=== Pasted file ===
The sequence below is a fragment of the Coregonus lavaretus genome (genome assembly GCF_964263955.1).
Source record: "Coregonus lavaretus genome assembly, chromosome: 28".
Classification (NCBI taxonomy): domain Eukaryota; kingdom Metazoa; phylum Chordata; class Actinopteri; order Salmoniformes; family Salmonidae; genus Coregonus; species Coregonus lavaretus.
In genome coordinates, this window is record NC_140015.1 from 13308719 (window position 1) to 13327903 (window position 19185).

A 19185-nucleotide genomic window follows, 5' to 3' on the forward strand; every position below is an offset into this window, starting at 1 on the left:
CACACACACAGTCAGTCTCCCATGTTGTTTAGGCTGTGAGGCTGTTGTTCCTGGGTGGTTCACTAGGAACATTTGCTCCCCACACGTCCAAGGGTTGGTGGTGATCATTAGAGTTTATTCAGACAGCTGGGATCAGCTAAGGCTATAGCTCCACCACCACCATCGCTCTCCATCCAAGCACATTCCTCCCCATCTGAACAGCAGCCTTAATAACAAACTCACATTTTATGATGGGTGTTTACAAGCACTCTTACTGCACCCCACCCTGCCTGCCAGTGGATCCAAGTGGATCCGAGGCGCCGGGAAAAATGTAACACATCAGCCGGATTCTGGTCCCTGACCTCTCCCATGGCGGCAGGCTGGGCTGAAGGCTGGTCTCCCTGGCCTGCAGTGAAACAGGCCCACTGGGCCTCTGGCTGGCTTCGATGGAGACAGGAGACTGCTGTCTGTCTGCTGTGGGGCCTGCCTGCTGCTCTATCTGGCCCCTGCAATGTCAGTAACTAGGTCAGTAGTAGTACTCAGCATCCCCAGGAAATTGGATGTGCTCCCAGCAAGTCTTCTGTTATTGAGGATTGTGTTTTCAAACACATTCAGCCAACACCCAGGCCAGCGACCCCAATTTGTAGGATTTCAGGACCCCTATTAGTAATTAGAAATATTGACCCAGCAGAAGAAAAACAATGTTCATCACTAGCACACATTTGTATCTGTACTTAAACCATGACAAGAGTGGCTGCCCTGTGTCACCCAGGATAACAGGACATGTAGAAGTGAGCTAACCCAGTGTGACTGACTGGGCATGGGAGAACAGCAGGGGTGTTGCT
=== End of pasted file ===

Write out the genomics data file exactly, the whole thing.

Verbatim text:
The sequence below is a fragment of the Coregonus lavaretus genome (genome assembly GCF_964263955.1).
Source record: "Coregonus lavaretus genome assembly, chromosome: 28".
Classification (NCBI taxonomy): domain Eukaryota; kingdom Metazoa; phylum Chordata; class Actinopteri; order Salmoniformes; family Salmonidae; genus Coregonus; species Coregonus lavaretus.
In genome coordinates, this window is record NC_140015.1 from 13308719 (window position 1) to 13327903 (window position 19185).

A 19185-nucleotide genomic window follows, 5' to 3' on the forward strand; every position below is an offset into this window, starting at 1 on the left:
CACACACACAGTCAGTCTCCCATGTTGTTTAGGCTGTGAGGCTGTTGTTCCTGGGTGGTTCACTAGGAACATTTGCTCCCCACACGTCCAAGGGTTGGTGGTGATCATTAGAGTTTATTCAGACAGCTGGGATCAGCTAAGGCTATAGCTCCACCACCACCATCGCTCTCCATCCAAGCACATTCCTCCCCATCTGAACAGCAGCCTTAATAACAAACTCACATTTTATGATGGGTGTTTACAAGCACTCTTACTGCACCCCACCCTGCCTGCCAGTGGATCCAAGTGGATCCGAGGCGCCGGGAAAAATGTAACACATCAGCCGGATTCTGGTCCCTGACCTCTCCCATGGCGGCAGGCTGGGCTGAAGGCTGGTCTCCCTGGCCTGCAGTGAAACAGGCCCACTGGGCCTCTGGCTGGCTTCGATGGAGACAGGAGACTGCTGTCTGTCTGCTGTGGGGCCTGCCTGCTGCTCTATCTGGCCCCTGCAATGTCAGTAACTAGGTCAGTAGTAGTACTCAGCATCCCCAGGAAATTGGATGTGCTCCCAGCAAGTCTTCTGTTATTGAGGATTGTGTTTTCAAACACATTCAGCCAACACCCAGGCCAGCGACCCCAATTTGTAGGATTTCAGGACCCCTATTAGTAATTAGAAATATTGACCCAGCAGAAGAAAAACAATGTTCATCACTAGCACACATTTGTATCTGTACTTAAACCATGACAAGAGTGGCTGCCCTGTGTCACCCAGGATAACAGGACATGTAGAAGTGAGCTAACCCAGTGTGACTGACTGGGCATGGGAGAACAGCAGGGGTGTTGCT